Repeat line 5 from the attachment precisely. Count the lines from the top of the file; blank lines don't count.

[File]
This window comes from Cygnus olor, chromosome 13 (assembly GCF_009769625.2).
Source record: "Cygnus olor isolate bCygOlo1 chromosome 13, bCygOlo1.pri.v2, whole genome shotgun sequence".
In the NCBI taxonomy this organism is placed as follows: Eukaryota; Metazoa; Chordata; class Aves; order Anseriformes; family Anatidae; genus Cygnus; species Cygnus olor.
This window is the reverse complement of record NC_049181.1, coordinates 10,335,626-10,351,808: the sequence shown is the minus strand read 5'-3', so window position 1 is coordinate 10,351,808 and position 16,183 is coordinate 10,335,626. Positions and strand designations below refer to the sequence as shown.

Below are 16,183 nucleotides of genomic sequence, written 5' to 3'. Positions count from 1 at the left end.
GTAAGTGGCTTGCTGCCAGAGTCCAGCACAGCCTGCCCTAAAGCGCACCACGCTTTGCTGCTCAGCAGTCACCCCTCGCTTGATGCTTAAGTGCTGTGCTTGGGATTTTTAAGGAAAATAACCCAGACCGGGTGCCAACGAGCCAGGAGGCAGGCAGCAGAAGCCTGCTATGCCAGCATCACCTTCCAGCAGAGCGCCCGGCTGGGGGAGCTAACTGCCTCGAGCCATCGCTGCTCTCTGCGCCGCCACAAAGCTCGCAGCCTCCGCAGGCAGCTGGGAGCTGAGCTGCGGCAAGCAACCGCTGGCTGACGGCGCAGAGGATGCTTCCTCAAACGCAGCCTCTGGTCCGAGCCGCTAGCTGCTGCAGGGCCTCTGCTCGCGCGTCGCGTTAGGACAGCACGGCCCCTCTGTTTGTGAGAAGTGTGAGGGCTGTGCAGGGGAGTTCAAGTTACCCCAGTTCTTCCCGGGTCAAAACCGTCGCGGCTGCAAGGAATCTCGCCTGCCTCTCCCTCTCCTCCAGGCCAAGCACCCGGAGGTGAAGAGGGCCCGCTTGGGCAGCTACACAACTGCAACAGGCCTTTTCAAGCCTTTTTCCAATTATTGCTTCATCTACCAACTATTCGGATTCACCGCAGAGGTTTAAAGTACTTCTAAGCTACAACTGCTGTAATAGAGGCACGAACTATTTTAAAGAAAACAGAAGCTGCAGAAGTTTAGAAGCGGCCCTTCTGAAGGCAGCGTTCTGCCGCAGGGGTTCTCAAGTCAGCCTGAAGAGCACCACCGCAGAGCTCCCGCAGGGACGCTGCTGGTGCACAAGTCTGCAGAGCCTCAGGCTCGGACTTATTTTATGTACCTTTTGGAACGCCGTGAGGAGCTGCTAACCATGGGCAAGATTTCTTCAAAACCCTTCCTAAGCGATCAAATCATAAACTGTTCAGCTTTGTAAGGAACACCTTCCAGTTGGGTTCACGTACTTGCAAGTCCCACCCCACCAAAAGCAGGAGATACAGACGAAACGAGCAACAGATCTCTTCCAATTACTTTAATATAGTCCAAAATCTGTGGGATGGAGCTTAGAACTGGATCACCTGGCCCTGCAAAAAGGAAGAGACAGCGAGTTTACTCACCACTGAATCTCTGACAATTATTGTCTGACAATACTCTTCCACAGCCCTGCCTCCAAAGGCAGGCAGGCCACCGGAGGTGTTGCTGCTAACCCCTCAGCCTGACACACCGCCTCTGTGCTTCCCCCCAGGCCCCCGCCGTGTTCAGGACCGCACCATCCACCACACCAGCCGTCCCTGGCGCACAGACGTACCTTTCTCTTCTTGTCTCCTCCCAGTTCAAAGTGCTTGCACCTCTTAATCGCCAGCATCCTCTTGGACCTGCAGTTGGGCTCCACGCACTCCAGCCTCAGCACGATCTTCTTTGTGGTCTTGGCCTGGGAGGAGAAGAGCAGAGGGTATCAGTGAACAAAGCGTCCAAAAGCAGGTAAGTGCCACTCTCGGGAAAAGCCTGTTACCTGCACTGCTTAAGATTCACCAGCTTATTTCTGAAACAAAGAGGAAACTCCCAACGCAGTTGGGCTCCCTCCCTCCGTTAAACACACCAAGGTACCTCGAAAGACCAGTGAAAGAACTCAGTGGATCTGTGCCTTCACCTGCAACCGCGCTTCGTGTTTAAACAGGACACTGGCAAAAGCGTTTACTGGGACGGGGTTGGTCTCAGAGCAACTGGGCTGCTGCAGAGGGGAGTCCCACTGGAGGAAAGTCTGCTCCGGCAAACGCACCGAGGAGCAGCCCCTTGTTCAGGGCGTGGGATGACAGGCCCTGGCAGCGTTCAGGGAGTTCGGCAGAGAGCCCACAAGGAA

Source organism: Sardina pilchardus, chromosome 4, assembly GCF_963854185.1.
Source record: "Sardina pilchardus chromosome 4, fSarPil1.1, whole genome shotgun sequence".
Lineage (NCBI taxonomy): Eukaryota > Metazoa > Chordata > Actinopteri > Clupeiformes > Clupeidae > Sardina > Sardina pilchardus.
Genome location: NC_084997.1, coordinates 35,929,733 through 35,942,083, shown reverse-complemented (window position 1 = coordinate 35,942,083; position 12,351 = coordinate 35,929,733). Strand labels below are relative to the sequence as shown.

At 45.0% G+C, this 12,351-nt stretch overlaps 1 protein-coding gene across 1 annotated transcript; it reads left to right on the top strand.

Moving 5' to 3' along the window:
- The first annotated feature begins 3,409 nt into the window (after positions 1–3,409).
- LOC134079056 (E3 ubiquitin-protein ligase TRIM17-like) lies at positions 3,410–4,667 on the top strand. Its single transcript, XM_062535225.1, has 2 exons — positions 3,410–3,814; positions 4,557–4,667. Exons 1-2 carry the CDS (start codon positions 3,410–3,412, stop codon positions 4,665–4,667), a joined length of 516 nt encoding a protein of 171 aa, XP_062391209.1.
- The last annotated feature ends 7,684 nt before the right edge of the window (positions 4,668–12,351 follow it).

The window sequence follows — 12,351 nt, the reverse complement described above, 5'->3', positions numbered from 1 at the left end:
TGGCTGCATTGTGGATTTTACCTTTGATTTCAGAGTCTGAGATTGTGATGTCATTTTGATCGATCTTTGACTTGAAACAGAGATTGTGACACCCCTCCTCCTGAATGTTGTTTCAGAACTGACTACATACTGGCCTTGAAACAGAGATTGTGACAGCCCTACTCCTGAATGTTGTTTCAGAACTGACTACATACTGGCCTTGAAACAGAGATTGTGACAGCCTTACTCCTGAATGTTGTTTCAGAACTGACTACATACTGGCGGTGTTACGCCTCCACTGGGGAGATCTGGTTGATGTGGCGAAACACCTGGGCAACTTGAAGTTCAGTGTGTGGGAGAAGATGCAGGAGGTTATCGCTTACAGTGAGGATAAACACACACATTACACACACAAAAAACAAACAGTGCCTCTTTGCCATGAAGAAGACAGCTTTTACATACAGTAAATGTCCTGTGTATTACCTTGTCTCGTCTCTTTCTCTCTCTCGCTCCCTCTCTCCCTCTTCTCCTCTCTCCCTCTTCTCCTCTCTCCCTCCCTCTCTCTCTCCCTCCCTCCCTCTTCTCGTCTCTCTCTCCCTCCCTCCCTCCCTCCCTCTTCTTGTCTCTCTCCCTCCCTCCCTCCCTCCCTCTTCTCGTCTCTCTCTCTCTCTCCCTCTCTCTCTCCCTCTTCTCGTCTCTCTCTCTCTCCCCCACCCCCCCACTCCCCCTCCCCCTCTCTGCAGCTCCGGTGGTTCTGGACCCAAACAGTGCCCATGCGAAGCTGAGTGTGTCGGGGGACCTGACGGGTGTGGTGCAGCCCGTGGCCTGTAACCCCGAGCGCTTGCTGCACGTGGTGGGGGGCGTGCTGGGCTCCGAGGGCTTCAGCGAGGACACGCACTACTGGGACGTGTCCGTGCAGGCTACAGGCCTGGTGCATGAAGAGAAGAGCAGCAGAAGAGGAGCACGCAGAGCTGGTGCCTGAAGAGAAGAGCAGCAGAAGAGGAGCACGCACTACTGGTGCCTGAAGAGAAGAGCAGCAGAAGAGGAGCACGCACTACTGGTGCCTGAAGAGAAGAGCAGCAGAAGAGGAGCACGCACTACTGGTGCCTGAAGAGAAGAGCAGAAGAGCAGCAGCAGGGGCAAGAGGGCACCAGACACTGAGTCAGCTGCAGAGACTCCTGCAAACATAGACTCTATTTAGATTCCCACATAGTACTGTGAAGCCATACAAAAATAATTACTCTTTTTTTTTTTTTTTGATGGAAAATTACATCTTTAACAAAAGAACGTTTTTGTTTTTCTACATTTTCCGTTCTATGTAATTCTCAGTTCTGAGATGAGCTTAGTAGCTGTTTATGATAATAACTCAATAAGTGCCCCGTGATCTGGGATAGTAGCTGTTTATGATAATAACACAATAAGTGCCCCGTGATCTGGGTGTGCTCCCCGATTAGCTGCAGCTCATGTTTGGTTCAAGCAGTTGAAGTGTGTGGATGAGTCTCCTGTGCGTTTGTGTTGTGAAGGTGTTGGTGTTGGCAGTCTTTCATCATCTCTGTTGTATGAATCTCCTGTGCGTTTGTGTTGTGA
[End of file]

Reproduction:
Below are 16,183 nucleotides of genomic sequence, written 5' to 3'. Positions count from 1 at the left end.